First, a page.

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Our felt crunchy taco shell tutorial – which uses a variation of this tutorial plus a dimensional sculpting method – is one of our most popular tutorials. Today, I want to show you how to use a very similar method to create realistic looking felt flour tortillas. These felt food items are perfect for kid’s play kitchens and for facilitating open-ended play.
What is Open Ended Play?
While much of children’s play is “scripted” (for example, board/video games, branded/character merchandise, or any play where the goal is imitation) Open-ended play allows children to create and imagine freely. Open-ended play is incredibly important for psychological development and for growing the skills young kids need in order to be able to develop into young people able to work out and manage their experience in the world.
For many children, food can be a place of conflict between parent and child. Often, children feel powerless at mealtime, and conflict can arise from how power and control are navigated at the dinner table. One reason we love making these felt food tutorials is the specific kind of play felt food facilitates. In a play kitchen, a child gets to be in charge and work out some of the conflict around food. When a child prepares a meal in their play kitchen and passes a plate to an adult to “eat” while they watch, the child is both playing and doing important work on to process their own experiences around food, eating, and meals.
Building our Felt Flour Tortilla
For this felt flour tortilla, the most important thing is starting with a good sheet of felt. If your felt is too thin, you’ll need to double up layers and add stitching to get a tortilla-like material. Too thick, and your tortilla won’t bend well (so avoid 100% wool felt for this particular project).
We like White or Angel Wings from our 35% wool blend felt for this project, or our acrylic felt for the softness it brings. In acrylic felt, Ivory and Cream are both ideal color choices. If your colors are complementary, creating multiples of a felt food project with slightly different colors can create a very realistic effect – just like you’d see in a grocery store market.
Begin by laying out your white felt and using a pattern to draw a tortilla-sized circle. I used a salad plate in the images included here. Use a charcoal fabric marking pen to trace the circle onto your felt (once cut, the ink removes completely by blotting the marks with a damp towel).
Once you’ve transferred your circle shaped to your felt, simply cut the circle out of the felt. I like to work one at a time to get good circles, but if you have a rotary cutter you can cut several layers at once.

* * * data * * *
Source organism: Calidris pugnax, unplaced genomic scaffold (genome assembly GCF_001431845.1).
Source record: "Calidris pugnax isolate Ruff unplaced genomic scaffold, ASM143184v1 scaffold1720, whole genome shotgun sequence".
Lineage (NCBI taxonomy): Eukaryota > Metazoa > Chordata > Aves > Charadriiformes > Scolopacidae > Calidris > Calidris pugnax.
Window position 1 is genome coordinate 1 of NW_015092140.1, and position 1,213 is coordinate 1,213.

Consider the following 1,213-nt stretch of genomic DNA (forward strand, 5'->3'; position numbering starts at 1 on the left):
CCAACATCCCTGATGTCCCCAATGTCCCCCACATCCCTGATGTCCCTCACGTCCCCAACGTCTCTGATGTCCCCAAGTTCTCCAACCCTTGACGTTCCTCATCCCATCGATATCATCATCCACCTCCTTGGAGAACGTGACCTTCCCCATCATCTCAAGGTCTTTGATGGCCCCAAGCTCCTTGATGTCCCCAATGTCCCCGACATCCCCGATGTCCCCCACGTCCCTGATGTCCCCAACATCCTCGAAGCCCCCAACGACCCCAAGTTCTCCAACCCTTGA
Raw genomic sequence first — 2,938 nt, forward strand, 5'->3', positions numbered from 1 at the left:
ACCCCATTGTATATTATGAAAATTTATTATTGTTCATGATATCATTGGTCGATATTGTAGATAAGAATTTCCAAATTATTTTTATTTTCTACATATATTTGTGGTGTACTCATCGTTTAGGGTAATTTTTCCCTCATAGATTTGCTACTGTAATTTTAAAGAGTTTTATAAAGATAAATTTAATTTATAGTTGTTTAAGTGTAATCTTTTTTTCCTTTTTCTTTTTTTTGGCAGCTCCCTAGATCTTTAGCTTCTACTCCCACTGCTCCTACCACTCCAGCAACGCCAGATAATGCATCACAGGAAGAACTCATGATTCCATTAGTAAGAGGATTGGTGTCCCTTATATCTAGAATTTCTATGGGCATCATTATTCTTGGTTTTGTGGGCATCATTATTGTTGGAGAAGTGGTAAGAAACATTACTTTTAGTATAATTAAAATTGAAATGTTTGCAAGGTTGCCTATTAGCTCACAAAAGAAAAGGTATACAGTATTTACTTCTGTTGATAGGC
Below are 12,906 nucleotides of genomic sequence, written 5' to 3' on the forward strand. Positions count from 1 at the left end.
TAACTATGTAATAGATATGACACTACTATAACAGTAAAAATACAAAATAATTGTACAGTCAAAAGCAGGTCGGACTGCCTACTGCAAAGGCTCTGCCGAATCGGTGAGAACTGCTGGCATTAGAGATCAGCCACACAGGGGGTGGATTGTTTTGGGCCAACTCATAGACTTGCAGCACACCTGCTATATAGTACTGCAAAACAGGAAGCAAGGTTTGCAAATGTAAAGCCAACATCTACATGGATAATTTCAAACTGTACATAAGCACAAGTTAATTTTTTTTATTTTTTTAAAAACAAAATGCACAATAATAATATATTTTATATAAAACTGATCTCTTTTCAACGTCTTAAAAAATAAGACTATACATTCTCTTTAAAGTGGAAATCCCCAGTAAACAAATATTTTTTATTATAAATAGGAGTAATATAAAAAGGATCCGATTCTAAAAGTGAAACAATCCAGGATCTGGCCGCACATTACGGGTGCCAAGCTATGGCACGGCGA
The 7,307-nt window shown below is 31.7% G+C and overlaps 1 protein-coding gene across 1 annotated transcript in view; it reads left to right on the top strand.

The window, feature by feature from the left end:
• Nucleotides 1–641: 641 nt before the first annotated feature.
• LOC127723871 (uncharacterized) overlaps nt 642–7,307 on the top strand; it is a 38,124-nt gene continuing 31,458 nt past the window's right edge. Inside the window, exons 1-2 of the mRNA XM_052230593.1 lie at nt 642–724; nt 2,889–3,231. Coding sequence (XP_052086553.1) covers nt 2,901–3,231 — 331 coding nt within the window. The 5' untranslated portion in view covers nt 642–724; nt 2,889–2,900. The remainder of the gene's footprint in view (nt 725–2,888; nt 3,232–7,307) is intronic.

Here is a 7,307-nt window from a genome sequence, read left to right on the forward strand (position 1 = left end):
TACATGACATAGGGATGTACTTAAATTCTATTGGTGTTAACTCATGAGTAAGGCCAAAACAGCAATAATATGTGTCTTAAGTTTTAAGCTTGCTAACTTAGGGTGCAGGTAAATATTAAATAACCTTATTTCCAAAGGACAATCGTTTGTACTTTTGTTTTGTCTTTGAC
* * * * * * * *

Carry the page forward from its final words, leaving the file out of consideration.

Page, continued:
Here’s where my tutorial differs a bit from other folks: we’re going to use an alcohol-based ink to create the color variation that results from the cooking process on actual tortillas.
In this tutorial, I am using Copic markers in colors E55 and E57 . Copic Markers are an artist’s brand of alcohol-based markers that allow me to have a lot of options for colors and shading. Any alcohol-based marker should work for this tutorial – even a brown sharpie- but to create variation in the coloring you’ll need multiple shades of brown. Stick with alcohol-based ink markers, since they won’t bleed if they get wet.
I begin by just randomly coloring a few spots in varying sizes of marks with a light brown marker. You might wish to use Google to look at images of actual flour tortillas to help re-create a natural look.
Once I create a pattern I like with the caramel brown color, I follow with a walnut brown shade, and just add the darker brown to one side of each light brown spot. This helps create the natural variation you would see on tortillas cooked on a griddle.
Once I’m done with the first side, I flip the tortilla over and
do the whole process over again.
IMPORTANT: felt is not totally opaque, and alcohol inks sometimes bleed- for this reason, it is important to match the marks on both sides. Do this by holding the material up to a light source or just flipping it back and forth.
Your alcohol ink will take just a minute or two to dry, and once dry your felt flour tortilla is ready for play! Use it for a felt taco playset, breakfast burritos, quesadillas, and more!
HINT: using a similar disc of light yellow felt with light brown cooking marks, makes for a fun base for a custom-built felt omelet.
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